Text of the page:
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Important New Tools for Medical Image Calibration
Medecal Sciences launches new range of image calibration strips
A perennial problem with standard digital images is they can only be used for qualitative observation. Information contained in the images is usually uncalibrated and subject to many variances relating to lighting, camera type, camera positioning, patient presentation and type of object being photographed. This makes it virtually impossible for anything other than general observations. As demand grows for digital dermatology, telemedicine, electronic referrals and improved patient documentation, so too will the need for accurate photography.
To overcome this major problem in healthcare, MedeCal Sciences have developed a range of single use calibration strips that are photographed with the image being taken. This simple step looks set to change the way ordinary photography will be used in medicine.
The new calibration strips are available in different sizes to suit anything from simple moles to advanced dermatology conditions, skin cancers, lesions, leg and foot ulcers and wounds. The strips are durable, flexible and include calibration for linear dimension, colour, densitometry and skin tone changes. They also include a shape and focus tool that helps the photography and downstream cloud based image analytics which the company is also working on.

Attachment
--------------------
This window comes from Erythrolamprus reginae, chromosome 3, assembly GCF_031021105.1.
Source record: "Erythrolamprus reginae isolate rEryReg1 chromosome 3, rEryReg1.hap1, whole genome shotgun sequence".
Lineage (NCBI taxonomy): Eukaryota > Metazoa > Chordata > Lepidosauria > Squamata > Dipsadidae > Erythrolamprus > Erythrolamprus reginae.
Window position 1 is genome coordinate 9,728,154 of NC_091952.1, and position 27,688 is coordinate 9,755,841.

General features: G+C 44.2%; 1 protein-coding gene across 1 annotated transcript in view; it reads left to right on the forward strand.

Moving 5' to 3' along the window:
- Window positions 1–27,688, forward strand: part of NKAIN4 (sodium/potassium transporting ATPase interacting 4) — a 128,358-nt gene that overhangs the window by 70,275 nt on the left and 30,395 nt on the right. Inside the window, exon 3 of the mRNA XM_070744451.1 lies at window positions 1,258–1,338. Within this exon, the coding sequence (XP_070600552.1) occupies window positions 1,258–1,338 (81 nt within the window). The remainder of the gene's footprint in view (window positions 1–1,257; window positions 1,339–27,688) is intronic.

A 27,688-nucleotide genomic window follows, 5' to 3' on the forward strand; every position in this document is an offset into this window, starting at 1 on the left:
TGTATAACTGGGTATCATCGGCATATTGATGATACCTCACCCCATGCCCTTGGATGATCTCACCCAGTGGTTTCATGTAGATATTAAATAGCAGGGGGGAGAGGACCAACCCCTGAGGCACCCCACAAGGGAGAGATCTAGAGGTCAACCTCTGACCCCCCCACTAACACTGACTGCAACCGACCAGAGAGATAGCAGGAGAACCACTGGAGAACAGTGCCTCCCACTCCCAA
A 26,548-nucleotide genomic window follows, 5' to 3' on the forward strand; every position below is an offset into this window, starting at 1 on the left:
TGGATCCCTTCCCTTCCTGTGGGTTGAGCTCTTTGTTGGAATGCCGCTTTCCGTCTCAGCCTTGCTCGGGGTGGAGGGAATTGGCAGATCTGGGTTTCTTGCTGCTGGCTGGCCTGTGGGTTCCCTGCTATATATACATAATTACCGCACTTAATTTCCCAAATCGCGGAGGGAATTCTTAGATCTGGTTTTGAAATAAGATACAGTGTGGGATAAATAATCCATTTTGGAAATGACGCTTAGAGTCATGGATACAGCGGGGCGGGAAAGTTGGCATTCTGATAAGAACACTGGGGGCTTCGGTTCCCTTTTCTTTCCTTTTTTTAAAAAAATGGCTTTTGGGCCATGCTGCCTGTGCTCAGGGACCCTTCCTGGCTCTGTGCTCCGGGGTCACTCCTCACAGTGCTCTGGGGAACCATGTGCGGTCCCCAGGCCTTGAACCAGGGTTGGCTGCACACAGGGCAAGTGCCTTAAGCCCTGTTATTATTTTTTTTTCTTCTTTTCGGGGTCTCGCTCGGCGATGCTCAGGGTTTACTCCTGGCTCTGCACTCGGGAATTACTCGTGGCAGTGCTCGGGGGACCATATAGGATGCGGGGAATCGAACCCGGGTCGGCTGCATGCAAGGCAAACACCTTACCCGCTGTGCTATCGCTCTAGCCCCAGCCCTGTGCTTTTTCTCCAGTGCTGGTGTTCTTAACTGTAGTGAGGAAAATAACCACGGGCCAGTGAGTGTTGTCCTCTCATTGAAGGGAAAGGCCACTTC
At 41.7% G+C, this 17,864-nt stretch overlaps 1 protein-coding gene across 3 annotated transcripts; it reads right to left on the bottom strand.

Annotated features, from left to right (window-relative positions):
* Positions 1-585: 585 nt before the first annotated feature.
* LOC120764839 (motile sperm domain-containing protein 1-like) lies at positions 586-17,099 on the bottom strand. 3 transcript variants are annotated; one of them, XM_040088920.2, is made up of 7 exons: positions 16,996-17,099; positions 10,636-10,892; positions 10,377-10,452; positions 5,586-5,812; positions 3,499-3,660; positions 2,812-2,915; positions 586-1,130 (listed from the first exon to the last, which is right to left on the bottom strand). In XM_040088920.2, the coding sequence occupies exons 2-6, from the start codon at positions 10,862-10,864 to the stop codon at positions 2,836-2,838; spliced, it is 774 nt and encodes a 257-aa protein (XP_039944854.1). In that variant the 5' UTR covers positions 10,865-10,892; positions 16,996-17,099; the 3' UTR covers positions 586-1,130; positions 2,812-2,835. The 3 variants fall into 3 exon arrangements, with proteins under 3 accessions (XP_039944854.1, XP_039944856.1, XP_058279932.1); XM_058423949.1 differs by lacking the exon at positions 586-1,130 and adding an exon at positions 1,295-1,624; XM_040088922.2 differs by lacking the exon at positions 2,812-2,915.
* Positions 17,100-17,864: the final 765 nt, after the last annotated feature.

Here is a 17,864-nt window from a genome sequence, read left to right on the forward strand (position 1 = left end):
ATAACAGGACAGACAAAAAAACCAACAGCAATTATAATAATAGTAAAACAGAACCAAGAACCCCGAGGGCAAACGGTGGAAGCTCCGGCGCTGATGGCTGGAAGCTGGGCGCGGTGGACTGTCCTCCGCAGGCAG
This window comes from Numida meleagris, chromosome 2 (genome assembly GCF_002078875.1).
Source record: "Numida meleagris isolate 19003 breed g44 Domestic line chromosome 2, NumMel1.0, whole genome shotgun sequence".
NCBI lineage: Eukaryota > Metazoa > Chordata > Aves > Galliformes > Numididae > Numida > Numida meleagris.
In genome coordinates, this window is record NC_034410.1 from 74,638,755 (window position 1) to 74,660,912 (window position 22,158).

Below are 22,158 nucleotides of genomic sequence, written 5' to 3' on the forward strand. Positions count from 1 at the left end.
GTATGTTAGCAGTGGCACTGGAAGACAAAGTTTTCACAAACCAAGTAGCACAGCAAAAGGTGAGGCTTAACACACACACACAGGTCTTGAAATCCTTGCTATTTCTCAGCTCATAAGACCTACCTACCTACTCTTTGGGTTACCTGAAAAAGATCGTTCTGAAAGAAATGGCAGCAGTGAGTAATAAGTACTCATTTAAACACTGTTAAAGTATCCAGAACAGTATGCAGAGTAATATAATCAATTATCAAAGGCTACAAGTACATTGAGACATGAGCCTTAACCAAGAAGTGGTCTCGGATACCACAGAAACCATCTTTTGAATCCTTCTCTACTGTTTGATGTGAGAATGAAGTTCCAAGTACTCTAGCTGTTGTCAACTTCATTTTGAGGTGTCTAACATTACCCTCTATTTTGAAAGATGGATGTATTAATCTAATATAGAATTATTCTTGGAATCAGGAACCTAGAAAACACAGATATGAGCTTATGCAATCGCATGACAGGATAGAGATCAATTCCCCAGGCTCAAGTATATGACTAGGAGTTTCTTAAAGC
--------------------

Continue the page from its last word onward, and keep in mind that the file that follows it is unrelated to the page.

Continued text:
The use of simple calibration strips in medical images is not as widespread as it should be in part becuase a simple "ruler" is often used during image capture, these new strips look set to change all that.
It seems likely that the strips will find use and application in a wide range of medical and clinical areas including clinical research and clinial trials.
Each batch of calibration strips are analysed by the company to allow physical references between the strip and absolute measurements but the ky advantage is to the clinician and carer who now has the ability to build up entire libraries of images which can be compared, normalised and measured. The data that is potentially generated from using calibrated medical photographs should be extremely valuable in treatment, research and trials.
Further information is available at the company's website http://www.medecal.co.uk